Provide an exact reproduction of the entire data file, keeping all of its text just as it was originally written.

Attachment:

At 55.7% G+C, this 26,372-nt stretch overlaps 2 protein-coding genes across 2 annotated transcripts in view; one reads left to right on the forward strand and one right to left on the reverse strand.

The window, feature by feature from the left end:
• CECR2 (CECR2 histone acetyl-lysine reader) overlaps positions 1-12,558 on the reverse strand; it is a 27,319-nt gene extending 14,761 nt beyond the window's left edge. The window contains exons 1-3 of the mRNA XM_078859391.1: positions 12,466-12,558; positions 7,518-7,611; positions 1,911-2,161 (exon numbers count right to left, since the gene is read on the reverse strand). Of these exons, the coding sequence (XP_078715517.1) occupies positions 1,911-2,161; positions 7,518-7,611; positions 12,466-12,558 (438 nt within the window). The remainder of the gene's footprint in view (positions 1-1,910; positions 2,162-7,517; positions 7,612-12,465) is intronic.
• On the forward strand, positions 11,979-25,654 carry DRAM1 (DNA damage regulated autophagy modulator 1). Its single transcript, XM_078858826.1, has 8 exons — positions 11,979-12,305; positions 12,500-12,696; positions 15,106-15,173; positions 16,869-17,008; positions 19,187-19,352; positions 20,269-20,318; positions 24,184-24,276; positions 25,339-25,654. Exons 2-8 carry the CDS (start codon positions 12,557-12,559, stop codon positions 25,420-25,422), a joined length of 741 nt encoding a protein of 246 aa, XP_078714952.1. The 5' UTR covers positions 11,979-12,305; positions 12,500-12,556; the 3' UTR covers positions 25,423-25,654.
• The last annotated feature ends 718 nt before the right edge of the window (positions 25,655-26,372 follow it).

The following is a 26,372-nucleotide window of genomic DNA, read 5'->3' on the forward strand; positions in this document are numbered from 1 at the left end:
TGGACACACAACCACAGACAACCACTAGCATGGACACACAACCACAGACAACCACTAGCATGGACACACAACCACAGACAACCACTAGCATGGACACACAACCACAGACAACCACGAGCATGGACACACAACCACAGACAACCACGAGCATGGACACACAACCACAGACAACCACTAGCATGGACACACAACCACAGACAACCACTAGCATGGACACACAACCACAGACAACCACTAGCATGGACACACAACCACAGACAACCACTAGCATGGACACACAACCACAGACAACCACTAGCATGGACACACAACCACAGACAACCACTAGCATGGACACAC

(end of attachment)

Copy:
At 55.7% G+C, this 26,372-nt stretch overlaps 2 protein-coding genes across 2 annotated transcripts in view; one reads left to right on the forward strand and one right to left on the reverse strand.

The window, feature by feature from the left end:
• CECR2 (CECR2 histone acetyl-lysine reader) overlaps positions 1-12,558 on the reverse strand; it is a 27,319-nt gene extending 14,761 nt beyond the window's left edge. The window contains exons 1-3 of the mRNA XM_078859391.1: positions 12,466-12,558; positions 7,518-7,611; positions 1,911-2,161 (exon numbers count right to left, since the gene is read on the reverse strand). Of these exons, the coding sequence (XP_078715517.1) occupies positions 1,911-2,161; positions 7,518-7,611; positions 12,466-12,558 (438 nt within the window). The remainder of the gene's footprint in view (positions 1-1,910; positions 2,162-7,517; positions 7,612-12,465) is intronic.
• On the forward strand, positions 11,979-25,654 carry DRAM1 (DNA damage regulated autophagy modulator 1). Its single transcript, XM_078858826.1, has 8 exons — positions 11,979-12,305; positions 12,500-12,696; positions 15,106-15,173; positions 16,869-17,008; positions 19,187-19,352; positions 20,269-20,318; positions 24,184-24,276; positions 25,339-25,654. Exons 2-8 carry the CDS (start codon positions 12,557-12,559, stop codon positions 25,420-25,422), a joined length of 741 nt encoding a protein of 246 aa, XP_078714952.1. The 5' UTR covers positions 11,979-12,305; positions 12,500-12,556; the 3' UTR covers positions 25,423-25,654.
• The last annotated feature ends 718 nt before the right edge of the window (positions 25,655-26,372 follow it).

The following is a 26,372-nucleotide window of genomic DNA, read 5'->3' on the forward strand; positions in this document are numbered from 1 at the left end:
TGGACACACAACCACAGACAACCACTAGCATGGACACACAACCACAGACAACCACTAGCATGGACACACAACCACAGACAACCACTAGCATGGACACACAACCACAGACAACCACGAGCATGGACACACAACCACAGACAACCACGAGCATGGACACACAACCACAGACAACCACTAGCATGGACACACAACCACAGACAACCACTAGCATGGACACACAACCACAGACAACCACTAGCATGGACACACAACCACAGACAACCACTAGCATGGACACACAACCACAGACAACCACTAGCATGGACACACAACCACAGACAACCACTAGCATGGACACAC